With a more energized viewpoint, I noted that my need to go into the studio has ever so slightly diminished – like everything else this will change – but for now I am keeping a curious eye on it. I have learned not to overthink these changes in my internal seasons too much. Besides, thinking is quite overrated. To quote Tollifson again:

Some of our thinking is useful and functional, but we can notice that much of our thinking, maybe most of it, does nothing but generate suffering and confusion. With awareness, we can begin to feel when thought ceases to be useful, when it slides over into obsessive rumination. The more we pay attention with awareness to any thought process, the more we can become sensitive to where it ceases to be functional. Ultimately, the clearest and most truly creative decisions, discoveries and breakthroughs come from a place totally beyond the thinking mind.

What I have learned to my surprise (again!) over the past few weeks is that a healthy, nourished body exposed to a lot of sunlight really does tend to host a more positive, healthy mind. The old “healthy body, healthy mind” cliche, a bit more personally experienced.

But there is something of benefit in all internal seasons. What beauty is there not also in the spirit in repose, slightly reflective and objective. I can only imagine the mood of Pessoa when he wrote:

The more I contemplate the spectacle of the world and the ever-changing state of things, the more profoundly I’m convinced of the inherent fiction of everything, of the false importance exhibited by all realities. And in this contemplation (which has occurred to all thinking souls at one time or another), the colourful parade of customs and fashions, the complex path of civilizations and progress, the grandiose commotion of empires and cultures – all of this strikes me as a myth and a fiction, dreamed among shadows and ruins. But I’m not sure whether the supreme resolution of all these dead intentions – dead even when achieved – lies in the ecstatic resignation of the Buddha, who, once he understood the emptiness of things, stood up from his ecstasy saying, ‘Now I know everything’, or in the jaded indifference of the emperor Severus: ‘Omnia fui, nihil expedit – I have been everything, nothing is worth anything.’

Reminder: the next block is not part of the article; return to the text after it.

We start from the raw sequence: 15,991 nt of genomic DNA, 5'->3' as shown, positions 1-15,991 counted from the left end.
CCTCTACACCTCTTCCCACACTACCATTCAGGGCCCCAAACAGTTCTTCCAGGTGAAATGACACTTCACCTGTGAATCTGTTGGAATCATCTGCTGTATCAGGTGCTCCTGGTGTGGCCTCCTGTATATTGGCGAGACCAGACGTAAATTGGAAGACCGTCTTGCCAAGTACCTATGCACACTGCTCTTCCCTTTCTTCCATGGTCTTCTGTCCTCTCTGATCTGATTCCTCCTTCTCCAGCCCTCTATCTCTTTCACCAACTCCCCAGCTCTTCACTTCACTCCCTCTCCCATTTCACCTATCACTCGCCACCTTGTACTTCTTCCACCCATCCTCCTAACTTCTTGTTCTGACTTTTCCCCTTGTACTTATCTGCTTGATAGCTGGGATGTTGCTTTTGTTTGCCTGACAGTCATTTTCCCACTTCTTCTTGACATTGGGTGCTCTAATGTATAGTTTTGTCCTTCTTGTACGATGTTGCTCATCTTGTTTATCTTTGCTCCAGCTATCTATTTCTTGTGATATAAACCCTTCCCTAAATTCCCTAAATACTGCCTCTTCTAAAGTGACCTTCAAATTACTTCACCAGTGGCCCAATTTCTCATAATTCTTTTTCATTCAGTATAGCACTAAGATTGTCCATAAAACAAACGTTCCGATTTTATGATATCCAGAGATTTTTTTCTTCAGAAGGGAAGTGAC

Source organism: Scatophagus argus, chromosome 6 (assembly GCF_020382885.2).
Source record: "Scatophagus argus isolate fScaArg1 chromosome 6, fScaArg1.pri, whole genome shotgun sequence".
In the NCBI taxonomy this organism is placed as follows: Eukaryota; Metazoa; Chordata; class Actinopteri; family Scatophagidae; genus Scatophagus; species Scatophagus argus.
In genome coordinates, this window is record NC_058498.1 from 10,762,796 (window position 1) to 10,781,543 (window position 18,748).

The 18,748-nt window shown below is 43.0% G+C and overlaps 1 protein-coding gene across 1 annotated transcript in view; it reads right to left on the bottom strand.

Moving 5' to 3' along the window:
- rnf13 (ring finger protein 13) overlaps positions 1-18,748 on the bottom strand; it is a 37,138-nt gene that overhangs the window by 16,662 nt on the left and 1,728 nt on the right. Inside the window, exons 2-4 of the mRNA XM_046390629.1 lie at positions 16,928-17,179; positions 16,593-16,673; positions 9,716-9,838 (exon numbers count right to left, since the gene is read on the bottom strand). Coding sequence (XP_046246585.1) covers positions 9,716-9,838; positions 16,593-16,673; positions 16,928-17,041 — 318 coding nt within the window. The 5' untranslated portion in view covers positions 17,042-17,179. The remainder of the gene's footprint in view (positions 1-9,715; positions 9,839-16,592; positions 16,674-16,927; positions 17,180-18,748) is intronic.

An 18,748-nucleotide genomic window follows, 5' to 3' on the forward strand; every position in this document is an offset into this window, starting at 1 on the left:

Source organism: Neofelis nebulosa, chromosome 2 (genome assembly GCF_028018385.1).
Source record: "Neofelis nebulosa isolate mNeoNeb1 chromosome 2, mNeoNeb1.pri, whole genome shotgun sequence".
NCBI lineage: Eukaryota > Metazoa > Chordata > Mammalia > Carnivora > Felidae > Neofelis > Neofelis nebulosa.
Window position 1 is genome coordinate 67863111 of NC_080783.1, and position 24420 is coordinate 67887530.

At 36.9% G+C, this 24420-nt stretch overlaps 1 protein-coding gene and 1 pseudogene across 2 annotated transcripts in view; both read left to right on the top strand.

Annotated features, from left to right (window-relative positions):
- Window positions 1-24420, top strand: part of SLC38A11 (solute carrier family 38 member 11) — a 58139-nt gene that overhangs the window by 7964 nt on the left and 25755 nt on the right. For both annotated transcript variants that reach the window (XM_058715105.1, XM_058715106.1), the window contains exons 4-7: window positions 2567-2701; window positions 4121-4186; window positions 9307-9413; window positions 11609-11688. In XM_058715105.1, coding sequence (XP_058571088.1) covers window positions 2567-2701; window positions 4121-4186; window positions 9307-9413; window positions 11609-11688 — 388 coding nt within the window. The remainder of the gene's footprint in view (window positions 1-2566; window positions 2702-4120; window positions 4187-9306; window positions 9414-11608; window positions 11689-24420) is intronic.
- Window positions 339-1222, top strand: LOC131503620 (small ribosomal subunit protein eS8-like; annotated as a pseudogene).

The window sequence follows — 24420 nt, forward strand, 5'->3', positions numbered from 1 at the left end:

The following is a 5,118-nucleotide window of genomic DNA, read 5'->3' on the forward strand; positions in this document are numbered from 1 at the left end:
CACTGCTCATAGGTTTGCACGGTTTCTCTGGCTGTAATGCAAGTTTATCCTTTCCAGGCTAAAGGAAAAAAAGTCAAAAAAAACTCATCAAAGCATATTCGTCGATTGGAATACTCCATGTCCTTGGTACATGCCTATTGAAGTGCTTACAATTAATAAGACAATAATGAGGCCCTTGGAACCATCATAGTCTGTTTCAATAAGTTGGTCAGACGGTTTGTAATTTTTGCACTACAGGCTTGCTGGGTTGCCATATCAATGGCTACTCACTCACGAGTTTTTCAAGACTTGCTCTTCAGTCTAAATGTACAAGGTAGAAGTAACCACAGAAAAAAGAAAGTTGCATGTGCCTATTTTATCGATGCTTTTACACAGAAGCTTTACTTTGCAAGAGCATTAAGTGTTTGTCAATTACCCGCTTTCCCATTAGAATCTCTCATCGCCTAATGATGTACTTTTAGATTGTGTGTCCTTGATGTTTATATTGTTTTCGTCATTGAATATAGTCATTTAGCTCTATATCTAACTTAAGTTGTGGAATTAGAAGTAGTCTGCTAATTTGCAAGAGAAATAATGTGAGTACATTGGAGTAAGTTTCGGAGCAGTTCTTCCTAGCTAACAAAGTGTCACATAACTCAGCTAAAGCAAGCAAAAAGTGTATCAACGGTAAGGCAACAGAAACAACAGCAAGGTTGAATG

Pessoa, Fernando. The Book of Disquiet (Penguin Modern Classics)

 

Thanks for visiting my blog. I hope you are happy and content.

O248: More True Than Grey

This is a painting that came almost as an afterthought at the end of a session when I worked on something larger. It is oil and cold wax painted over an earlier effort, which explains the texture and unevenness of the surface which provides a charm of its own, unless you are more into glossy-smooth precision.

O248
O248: Oil and Cold Wax on Panel (approx 35 x 30 cm)

 

Pessoa makes no sense most of the time. Certainly he is not a leader of the positive thinking movement. But the music in his prose  has an attraction I cannot stay away from from, especially when the rain falls without end:

Behind me, on the other side of where I’m lying down, the silence of the apartment touches infinity. I hear time fall, drop by drop, and not one drop that falls can be heard. My physical heart is physically oppressed by the memory – reduced to nothing – of all that has been or that I’ve been. I feel my head materially supported by the pillow in which it makes a valley. My skin and the skin of the pillowcase are like two people touching in the shadows. Even the ear on which I’m lying mathematically engraves itself on my brain. I blink with fatigue, and my eyelashes make an infinitesimal, inaudible sound against the felt whiteness of the pillow’s slope. I breathe, sighing, and my breathing happens – it isn’t mine. I suffer without feeling or thinking. The household clock, definitely located in the midst of the infinite, strikes the half hour, dry and void. Everything is so vast, so deep, so black and so cold! I pass times, I pass silences; formless worlds pass by me.

Pessoa, Fernando. The Book of Disquiet (Penguin Modern Classics)

Among the books and letters of my late father, I found a book of Afrikaans poetry with English Translations. It is a book I knew from childhood – I remember taking it down for the odd browse-through as a teenager. Now it has a different meaning. Here is a poem by Elizabeth Eybers, one of the most celebrated Afrikaans poets:

Dillema
Die wit leuen van die liefde wou
ek naas die naakte waarheid hou,
berekenbaar en overbloem
deur listige herinnering:
daar is so veel om te besing,
so min om op te noem.

En hoe noukeuriger ek staar
hoe minder word ek weer gewaar
as dat geen mens wat gloed beskou
om dit met as te vergelyk
ooit wysheid leer: want altyd blyk
wit werkliker as grou.

and here is the English translation from the book, by the poet herself:

Dillema
I measure the white lie of love
by holding it alongside of
computable bald truth without
adding sly memory's estimate:
there is so much to sing about,